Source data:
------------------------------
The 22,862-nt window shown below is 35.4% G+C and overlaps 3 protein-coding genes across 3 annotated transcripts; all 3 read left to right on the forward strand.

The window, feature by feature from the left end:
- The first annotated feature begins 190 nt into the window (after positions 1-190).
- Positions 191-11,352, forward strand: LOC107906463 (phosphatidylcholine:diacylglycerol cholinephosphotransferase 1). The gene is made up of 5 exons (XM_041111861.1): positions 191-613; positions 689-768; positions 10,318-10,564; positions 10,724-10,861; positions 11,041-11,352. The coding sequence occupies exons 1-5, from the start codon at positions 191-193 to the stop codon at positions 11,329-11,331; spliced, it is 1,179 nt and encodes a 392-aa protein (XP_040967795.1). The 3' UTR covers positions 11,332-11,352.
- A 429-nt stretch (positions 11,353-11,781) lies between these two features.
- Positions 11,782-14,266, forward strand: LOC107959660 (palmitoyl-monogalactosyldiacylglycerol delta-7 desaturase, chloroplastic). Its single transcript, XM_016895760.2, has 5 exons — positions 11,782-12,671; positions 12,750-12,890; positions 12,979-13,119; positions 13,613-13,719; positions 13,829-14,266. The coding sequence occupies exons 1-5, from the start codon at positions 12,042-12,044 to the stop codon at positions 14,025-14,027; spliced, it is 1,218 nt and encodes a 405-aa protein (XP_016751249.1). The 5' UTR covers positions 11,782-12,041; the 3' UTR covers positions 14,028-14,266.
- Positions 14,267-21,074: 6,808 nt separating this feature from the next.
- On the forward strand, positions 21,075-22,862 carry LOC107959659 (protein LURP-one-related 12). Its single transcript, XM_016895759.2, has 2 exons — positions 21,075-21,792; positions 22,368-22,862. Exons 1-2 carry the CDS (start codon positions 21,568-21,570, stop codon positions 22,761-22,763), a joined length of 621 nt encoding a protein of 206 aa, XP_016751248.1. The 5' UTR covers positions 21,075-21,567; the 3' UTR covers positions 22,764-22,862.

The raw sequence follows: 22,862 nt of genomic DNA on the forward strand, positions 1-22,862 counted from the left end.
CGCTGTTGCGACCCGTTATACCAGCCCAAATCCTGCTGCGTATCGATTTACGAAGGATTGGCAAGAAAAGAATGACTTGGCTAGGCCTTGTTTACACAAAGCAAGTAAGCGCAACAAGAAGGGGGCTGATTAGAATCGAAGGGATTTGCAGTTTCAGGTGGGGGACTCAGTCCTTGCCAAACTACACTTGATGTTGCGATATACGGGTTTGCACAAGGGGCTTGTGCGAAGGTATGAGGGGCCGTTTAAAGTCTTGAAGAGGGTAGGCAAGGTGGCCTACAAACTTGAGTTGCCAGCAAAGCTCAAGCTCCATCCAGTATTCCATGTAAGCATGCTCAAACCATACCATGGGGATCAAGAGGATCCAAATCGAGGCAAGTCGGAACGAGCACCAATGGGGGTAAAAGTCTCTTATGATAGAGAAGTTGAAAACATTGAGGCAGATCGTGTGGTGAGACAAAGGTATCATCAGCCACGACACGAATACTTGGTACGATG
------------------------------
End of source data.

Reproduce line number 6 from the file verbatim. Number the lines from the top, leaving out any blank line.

- Positions 11,782-14,266, forward strand: LOC107959660 (palmitoyl-monogalactosyldiacylglycerol delta-7 desaturase, chloroplastic). Its single transcript, XM_016895760.2, has 5 exons — positions 11,782-12,671; positions 12,750-12,890; positions 12,979-13,119; positions 13,613-13,719; positions 13,829-14,266. The coding sequence occupies exons 1-5, from the start codon at positions 12,042-12,044 to the stop codon at positions 14,025-14,027; spliced, it is 1,218 nt and encodes a 405-aa protein (XP_016751249.1). The 5' UTR covers positions 11,782-12,041; the 3' UTR covers positions 14,028-14,266.